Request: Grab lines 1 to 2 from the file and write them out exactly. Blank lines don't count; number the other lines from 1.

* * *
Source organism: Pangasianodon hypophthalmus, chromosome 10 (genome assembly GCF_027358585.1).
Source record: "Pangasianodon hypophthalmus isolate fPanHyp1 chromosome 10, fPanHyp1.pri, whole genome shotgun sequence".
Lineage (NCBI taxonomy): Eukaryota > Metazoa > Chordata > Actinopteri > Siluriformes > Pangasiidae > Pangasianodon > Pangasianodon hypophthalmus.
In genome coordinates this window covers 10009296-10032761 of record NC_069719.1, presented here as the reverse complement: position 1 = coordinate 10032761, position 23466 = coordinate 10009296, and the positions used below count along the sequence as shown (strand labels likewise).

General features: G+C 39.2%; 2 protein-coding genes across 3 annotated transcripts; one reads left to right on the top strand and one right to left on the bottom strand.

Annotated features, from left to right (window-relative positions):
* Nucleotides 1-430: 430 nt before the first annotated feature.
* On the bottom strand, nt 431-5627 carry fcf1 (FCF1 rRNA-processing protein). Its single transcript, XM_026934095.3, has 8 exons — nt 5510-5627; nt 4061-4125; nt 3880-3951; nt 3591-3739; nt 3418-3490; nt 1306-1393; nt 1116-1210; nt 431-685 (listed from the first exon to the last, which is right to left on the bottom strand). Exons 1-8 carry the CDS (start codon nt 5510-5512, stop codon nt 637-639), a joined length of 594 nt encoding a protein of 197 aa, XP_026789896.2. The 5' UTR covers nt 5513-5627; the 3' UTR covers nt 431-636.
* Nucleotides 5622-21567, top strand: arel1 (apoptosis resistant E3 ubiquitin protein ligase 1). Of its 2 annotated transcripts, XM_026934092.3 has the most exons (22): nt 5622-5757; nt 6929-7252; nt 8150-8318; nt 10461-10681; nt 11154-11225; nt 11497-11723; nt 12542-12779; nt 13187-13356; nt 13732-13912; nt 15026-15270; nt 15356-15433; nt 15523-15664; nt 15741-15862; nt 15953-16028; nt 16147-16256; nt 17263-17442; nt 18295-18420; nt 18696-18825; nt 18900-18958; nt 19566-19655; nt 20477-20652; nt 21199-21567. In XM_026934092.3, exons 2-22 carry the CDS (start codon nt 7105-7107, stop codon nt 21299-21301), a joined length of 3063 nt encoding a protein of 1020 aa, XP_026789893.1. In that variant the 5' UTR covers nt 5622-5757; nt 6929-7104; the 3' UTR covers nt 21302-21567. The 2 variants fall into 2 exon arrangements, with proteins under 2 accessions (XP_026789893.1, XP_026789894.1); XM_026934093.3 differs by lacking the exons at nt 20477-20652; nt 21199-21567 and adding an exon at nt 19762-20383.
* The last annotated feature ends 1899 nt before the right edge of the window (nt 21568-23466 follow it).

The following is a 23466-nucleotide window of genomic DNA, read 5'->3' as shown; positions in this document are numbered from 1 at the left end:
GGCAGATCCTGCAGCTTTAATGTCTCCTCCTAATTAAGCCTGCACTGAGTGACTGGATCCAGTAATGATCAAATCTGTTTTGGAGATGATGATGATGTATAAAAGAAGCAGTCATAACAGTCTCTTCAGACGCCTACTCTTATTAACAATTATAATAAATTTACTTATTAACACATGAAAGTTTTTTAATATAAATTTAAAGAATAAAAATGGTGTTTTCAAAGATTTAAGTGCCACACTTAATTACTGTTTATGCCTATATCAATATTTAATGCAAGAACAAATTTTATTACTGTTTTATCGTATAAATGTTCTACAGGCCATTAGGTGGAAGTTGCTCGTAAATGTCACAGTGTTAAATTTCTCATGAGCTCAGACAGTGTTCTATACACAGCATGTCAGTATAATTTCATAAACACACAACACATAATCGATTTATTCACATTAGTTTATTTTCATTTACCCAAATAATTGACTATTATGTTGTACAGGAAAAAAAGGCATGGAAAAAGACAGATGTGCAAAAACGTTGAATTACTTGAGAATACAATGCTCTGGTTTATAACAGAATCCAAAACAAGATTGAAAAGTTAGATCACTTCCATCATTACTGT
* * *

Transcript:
Source organism: Pangasianodon hypophthalmus, chromosome 10 (genome assembly GCF_027358585.1).
Source record: "Pangasianodon hypophthalmus isolate fPanHyp1 chromosome 10, fPanHyp1.pri, whole genome shotgun sequence".